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Old 08 November 2018, 21:49   #14
Toni Wilen
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The onboard RAM could be faster than what is required for functioning as a plain Zorro2 RAM expansion, allowing the DMA controller to do faster transfers to/from it than what would be possible over the Zorro2 bus.
It is possible. ROM driver disassembly will reveal if there is some "board internal" DMA.
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Old 09 November 2018, 01:18   #15
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Quote:
Originally Posted by Toni Wilen View Post
It is possible. ROM driver disassembly will reveal if there is some "board internal" DMA.
Does there necessarily need to be any special driver code for transfers to/from the trifecta local RAM? Shouldn't the hardware on the card access whatever address is given to the driver? So if given an address for its local RAM, never utilize the Zorro2-bus, but of course if given an address to RAM outside the board - act as a Zorro2 DMA-busmaster.

Imagine the only scenario where I think there would be a great benefit of fast transfers to local trifecta RAM: A 68000 machine with the majority of system RAM on the trifecta card.

A 68000 has no cache so it is slowed down a lot when locked out from memory access during normal DMA transfers on the Zorro/68000-bus (which say an A2091 would do). If the trifecta is able to interleave 68000 access to its onboard RAM with accesses from its onboard DMA controller, the DMA transfers would be basically free.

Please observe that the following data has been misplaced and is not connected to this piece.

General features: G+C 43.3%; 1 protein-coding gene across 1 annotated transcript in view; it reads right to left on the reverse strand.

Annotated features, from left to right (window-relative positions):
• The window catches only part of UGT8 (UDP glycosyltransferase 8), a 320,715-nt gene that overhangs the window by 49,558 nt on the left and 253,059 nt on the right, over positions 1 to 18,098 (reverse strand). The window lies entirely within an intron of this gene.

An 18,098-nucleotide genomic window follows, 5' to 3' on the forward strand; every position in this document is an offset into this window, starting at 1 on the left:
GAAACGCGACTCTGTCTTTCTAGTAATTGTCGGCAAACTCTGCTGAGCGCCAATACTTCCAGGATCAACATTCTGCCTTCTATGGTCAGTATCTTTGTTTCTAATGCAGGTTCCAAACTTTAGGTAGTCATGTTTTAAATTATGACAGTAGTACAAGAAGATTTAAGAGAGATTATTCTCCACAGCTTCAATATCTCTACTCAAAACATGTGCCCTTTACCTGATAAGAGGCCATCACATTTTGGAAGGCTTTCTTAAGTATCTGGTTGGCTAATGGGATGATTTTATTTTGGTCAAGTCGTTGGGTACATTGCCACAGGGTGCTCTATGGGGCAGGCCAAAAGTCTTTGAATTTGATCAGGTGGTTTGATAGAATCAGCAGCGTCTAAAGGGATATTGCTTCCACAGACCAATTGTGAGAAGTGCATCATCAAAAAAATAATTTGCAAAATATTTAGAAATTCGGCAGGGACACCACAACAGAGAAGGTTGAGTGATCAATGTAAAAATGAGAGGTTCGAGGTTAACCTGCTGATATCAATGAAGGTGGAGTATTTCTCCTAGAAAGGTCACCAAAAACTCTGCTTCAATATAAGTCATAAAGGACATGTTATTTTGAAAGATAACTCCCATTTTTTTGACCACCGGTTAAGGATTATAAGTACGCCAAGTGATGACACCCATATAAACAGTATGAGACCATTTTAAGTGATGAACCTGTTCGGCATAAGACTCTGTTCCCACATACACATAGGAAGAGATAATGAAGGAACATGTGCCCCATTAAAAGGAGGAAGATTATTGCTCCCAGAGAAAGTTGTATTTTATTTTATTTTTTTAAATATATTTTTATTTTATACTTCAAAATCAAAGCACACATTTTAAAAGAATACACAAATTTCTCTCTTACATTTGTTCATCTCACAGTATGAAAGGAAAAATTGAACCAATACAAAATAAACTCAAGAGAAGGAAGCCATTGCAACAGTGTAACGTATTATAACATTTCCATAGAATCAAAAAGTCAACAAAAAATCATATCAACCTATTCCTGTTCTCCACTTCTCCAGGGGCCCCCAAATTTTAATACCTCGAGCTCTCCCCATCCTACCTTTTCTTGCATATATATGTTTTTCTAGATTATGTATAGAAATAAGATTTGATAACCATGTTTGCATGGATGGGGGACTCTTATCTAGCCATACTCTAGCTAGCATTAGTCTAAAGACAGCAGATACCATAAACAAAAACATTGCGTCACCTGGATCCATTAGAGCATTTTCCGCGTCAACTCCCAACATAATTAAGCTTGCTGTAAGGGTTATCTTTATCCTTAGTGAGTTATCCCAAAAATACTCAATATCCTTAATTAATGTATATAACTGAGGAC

In that case, as most memory allocated would from the trifecta local RAM, its DMA controller would in most cases access its local RAM.
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Old 09 November 2018, 19:07   #16
Toni Wilen
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Surely it would have been marketed as fully DMA capable controller (instead of mysterious "hidden dma") if it also could do DMA transfers to/from chip ram etc..
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Old 09 November 2018, 21:12   #17
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Quote:
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Surely it would have been marketed as fully DMA capable controller (instead of mysterious "hidden dma") if it also could do DMA transfers to/from chip ram etc..
Point taken!
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Old 10 November 2018, 14:00   #18
patrik
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Quote:
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If i had one I'd tell you but zorro ii is about 3.8MB/s theoretical max and trifecta was in magazines quoted at 10MB/s with phrases like "hidden DMA transfers"
To be nitpicking, for a PAL A2000, it would be:
Motherboard oscillator frequency = 28.37516MHz
Zorro2(68000)-bus frequency = 28.37516MHz / 4 = 7.09379MHz = 7093790Hz
Zorro2(68000)-bus Bytes per transfer = 16bits / 8 = 2Bytes
Zorro2(68000)-bus cycles required for one transfer = 4

Theoretical bus speed = (7093790 * 2Bytes) / 4 = 3546895Bytes/sec = 3546895Bytes/sec / 1048576 = 3.38MBytes/sec